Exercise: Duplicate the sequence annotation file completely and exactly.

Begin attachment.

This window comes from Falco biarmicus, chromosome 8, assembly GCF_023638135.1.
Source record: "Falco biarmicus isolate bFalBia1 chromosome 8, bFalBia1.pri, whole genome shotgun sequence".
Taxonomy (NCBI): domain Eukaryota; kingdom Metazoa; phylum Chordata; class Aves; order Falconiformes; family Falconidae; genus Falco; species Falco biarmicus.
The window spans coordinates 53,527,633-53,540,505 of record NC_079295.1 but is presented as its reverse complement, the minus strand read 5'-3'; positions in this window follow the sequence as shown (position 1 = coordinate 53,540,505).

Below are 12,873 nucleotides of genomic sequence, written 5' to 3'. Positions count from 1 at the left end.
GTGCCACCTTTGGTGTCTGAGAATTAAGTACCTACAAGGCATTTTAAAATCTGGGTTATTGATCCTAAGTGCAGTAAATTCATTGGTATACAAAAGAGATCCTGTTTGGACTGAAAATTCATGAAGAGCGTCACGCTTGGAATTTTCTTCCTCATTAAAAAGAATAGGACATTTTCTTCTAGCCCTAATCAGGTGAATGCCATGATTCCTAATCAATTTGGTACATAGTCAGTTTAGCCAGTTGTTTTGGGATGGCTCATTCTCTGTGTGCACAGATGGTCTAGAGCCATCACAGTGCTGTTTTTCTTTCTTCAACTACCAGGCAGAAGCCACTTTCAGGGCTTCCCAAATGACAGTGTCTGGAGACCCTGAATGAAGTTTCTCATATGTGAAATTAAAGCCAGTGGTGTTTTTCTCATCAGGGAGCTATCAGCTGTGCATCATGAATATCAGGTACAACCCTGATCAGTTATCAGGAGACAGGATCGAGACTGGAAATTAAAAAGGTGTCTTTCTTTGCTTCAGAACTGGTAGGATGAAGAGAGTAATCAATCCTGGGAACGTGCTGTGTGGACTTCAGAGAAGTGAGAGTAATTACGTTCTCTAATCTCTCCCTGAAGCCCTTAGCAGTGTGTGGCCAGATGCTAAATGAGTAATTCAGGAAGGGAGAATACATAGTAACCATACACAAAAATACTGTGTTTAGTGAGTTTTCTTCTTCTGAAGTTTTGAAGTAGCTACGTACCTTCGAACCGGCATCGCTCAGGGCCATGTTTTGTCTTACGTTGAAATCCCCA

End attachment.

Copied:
This window comes from Falco biarmicus, chromosome 8, assembly GCF_023638135.1.
Source record: "Falco biarmicus isolate bFalBia1 chromosome 8, bFalBia1.pri, whole genome shotgun sequence".
Taxonomy (NCBI): domain Eukaryota; kingdom Metazoa; phylum Chordata; class Aves; order Falconiformes; family Falconidae; genus Falco; species Falco biarmicus.
The window spans coordinates 53,527,633-53,540,505 of record NC_079295.1 but is presented as its reverse complement, the minus strand read 5'-3'; positions in this window follow the sequence as shown (position 1 = coordinate 53,540,505).

Below are 12,873 nucleotides of genomic sequence, written 5' to 3'. Positions count from 1 at the left end.
GTGCCACCTTTGGTGTCTGAGAATTAAGTACCTACAAGGCATTTTAAAATCTGGGTTATTGATCCTAAGTGCAGTAAATTCATTGGTATACAAAAGAGATCCTGTTTGGACTGAAAATTCATGAAGAGCGTCACGCTTGGAATTTTCTTCCTCATTAAAAAGAATAGGACATTTTCTTCTAGCCCTAATCAGGTGAATGCCATGATTCCTAATCAATTTGGTACATAGTCAGTTTAGCCAGTTGTTTTGGGATGGCTCATTCTCTGTGTGCACAGATGGTCTAGAGCCATCACAGTGCTGTTTTTCTTTCTTCAACTACCAGGCAGAAGCCACTTTCAGGGCTTCCCAAATGACAGTGTCTGGAGACCCTGAATGAAGTTTCTCATATGTGAAATTAAAGCCAGTGGTGTTTTTCTCATCAGGGAGCTATCAGCTGTGCATCATGAATATCAGGTACAACCCTGATCAGTTATCAGGAGACAGGATCGAGACTGGAAATTAAAAAGGTGTCTTTCTTTGCTTCAGAACTGGTAGGATGAAGAGAGTAATCAATCCTGGGAACGTGCTGTGTGGACTTCAGAGAAGTGAGAGTAATTACGTTCTCTAATCTCTCCCTGAAGCCCTTAGCAGTGTGTGGCCAGATGCTAAATGAGTAATTCAGGAAGGGAGAATACATAGTAACCATACACAAAAATACTGTGTTTAGTGAGTTTTCTTCTTCTGAAGTTTTGAAGTAGCTACGTACCTTCGAACCGGCATCGCTCAGGGCCATGTTTTGTCTTACGTTGAAATCCCCA